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ECB: Christine Lagarde at the European Parliament's grill


ECB: Christine Lagarde at the European Parliament's grill

Frankfurt (AFP)

The future president of the European Central Bank, Christine Lagarde, a newcomer to monetary policy with a new profile, is holding her first public test on Wednesday in the European Parliament, in a troubled economic period.

MEPs plan to hear the current head of the International Monetary Fund (IMF) from 08.30 GMT and for two and a half hours, while his eight-year term as head of the ECB is due to start on 1 November.

If their vote in the evening will be consultative, without the power of blockage, parliamentarians should cook the French on her career as a business lawyer entered politics and marked by a series of financial crises since 2008.

After leading the US firm Baker McKenzie until 2005, she was appointed by Nicolas Sarkozy to the Ministry of Foreign Trade and Finance until 2011, before taking the reins of the IMF for the past eight years.

All without having ever worked in a central bank, unlike its predecessors and the main candidates mentioned for this post.

At the day's hearing, the leader will have to "convincingly demonstrate that she has the necessary currency expertise," German Conservative MEP Markus Ferber told AFP.

- Heavy inheritance -

His compatriot in the Greens, Sven Giegold, said he had "sympathy" for "the fact that a woman occupies this important political position," he told AFP, even if parliamentarians must "remain critical ".

Aged 63, the silver-haired Frenchwoman will have the difficult task of succeeding the Italian Mario Draghi, who has marked the institute of Frankfurt by forging a lot of tools to alternately safeguard the single currency and support the economy of the region.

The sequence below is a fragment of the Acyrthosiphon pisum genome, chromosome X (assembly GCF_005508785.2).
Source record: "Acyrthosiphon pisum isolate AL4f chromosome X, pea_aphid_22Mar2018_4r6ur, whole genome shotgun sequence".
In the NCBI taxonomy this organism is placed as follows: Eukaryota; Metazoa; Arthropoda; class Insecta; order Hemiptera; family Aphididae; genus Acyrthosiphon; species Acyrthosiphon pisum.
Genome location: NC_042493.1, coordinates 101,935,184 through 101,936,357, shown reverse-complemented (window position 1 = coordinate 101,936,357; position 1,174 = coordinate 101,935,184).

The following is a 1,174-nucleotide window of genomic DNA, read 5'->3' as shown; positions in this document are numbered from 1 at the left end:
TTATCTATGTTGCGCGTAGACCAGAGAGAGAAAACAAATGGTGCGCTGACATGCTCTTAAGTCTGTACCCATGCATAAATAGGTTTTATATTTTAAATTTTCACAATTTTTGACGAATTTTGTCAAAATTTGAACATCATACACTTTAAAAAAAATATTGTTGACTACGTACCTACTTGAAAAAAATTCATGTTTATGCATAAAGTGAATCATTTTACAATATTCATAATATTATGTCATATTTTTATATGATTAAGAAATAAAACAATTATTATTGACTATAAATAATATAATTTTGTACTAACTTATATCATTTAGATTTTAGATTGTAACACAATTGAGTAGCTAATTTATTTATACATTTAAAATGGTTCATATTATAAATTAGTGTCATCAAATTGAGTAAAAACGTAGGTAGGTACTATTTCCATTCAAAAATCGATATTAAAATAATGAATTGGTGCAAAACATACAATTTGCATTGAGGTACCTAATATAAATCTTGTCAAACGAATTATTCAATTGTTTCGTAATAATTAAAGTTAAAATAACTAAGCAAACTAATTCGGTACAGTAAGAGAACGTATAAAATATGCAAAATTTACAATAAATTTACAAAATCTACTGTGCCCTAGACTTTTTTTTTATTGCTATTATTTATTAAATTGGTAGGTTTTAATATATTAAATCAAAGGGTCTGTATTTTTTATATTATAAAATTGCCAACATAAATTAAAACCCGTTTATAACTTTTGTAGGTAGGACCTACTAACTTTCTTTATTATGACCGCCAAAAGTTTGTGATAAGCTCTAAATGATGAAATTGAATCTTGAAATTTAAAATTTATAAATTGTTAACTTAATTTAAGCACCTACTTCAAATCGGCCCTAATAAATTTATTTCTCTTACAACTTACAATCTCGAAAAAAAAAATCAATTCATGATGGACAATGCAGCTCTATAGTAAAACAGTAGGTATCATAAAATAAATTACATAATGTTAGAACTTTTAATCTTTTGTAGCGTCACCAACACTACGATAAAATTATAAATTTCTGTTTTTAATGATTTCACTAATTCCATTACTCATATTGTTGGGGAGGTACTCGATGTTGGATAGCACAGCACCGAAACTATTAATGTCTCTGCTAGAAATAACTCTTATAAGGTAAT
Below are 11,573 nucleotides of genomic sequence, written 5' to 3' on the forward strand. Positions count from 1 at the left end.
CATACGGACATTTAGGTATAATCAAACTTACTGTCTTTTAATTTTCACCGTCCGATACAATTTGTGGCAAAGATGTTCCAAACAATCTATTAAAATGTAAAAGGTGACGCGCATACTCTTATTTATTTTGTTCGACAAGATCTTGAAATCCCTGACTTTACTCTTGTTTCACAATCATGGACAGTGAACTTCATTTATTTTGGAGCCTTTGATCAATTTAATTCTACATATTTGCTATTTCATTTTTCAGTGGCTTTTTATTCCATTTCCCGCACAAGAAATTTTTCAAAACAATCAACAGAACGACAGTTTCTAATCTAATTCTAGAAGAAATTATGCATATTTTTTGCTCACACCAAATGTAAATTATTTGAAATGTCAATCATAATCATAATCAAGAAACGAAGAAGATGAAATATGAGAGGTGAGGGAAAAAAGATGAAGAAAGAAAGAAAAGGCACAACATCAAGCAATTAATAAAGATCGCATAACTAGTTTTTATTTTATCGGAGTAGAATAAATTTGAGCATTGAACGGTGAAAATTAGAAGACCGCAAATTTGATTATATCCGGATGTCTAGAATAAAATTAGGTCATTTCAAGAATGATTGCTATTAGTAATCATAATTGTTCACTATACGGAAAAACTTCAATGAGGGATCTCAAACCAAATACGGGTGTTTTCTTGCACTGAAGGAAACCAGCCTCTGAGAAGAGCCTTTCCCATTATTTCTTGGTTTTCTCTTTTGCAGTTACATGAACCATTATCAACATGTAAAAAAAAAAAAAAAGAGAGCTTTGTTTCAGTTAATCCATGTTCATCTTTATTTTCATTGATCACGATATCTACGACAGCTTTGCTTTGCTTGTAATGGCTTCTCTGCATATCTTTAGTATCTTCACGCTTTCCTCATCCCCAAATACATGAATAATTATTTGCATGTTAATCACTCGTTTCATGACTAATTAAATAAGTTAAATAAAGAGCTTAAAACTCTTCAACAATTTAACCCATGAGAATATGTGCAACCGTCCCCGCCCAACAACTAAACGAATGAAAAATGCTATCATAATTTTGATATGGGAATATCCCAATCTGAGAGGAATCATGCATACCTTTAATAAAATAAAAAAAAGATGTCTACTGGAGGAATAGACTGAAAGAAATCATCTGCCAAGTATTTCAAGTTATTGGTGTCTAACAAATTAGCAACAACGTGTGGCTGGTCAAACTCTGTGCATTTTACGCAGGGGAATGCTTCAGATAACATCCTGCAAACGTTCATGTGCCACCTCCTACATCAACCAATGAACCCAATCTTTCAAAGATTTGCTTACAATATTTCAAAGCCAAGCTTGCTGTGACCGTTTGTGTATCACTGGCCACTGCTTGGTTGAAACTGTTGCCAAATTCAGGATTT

Also, the intention displayed by Ms. Lagarde to "find consensus" in the institution's Board of Governors will soon be put to the test. This strong body of twenty-five members appears divided on the attitude to hold against a slow economy in the euro zone.

For the former French minister, in a document submitted last Thursday to Parliament, Mario Draghi is right to want to maintain a generous monetary cap, even if the ECB has failed for years to reach its inflation target slightly less than 2%.

It ensures, however, want to ensure the "implications" of monetary policy "for the banking sector", whose low rates lead to profitability, and for "financial stability in general".

- Call to the States -

Not sure that this is enough to appease critics, especially from Germany, on a monetary policy considered "excessively generous", laments to the AFP the German liberal election Nicola Beer.

By flooding the liquidity market and setting interest rates at their all-time low, the ECB has "placed EU member governments in an awake and expropriated coma of savers, instead of achieving structural and structural changes. stimulate public sector and economic investment, "accuses the MEP.

Christine Lagarde warns that monetary policy "can not increase the long-term growth potential of states," calling on the region's governments to coordinate their economic policies and set up a joint budget response in the event of a crisis.

For years, Mario Draghi had made a similar speech, recalling that the ECB alone could not revive the economy, but without being really heard.

Sven Giegold hopes that Ms. Lagarde, more broken than her predecessor in the dialogue with politicians, "will speak an even clearer language" to address the rulers in the euro zone.

© 2019 AFP

Source: france24

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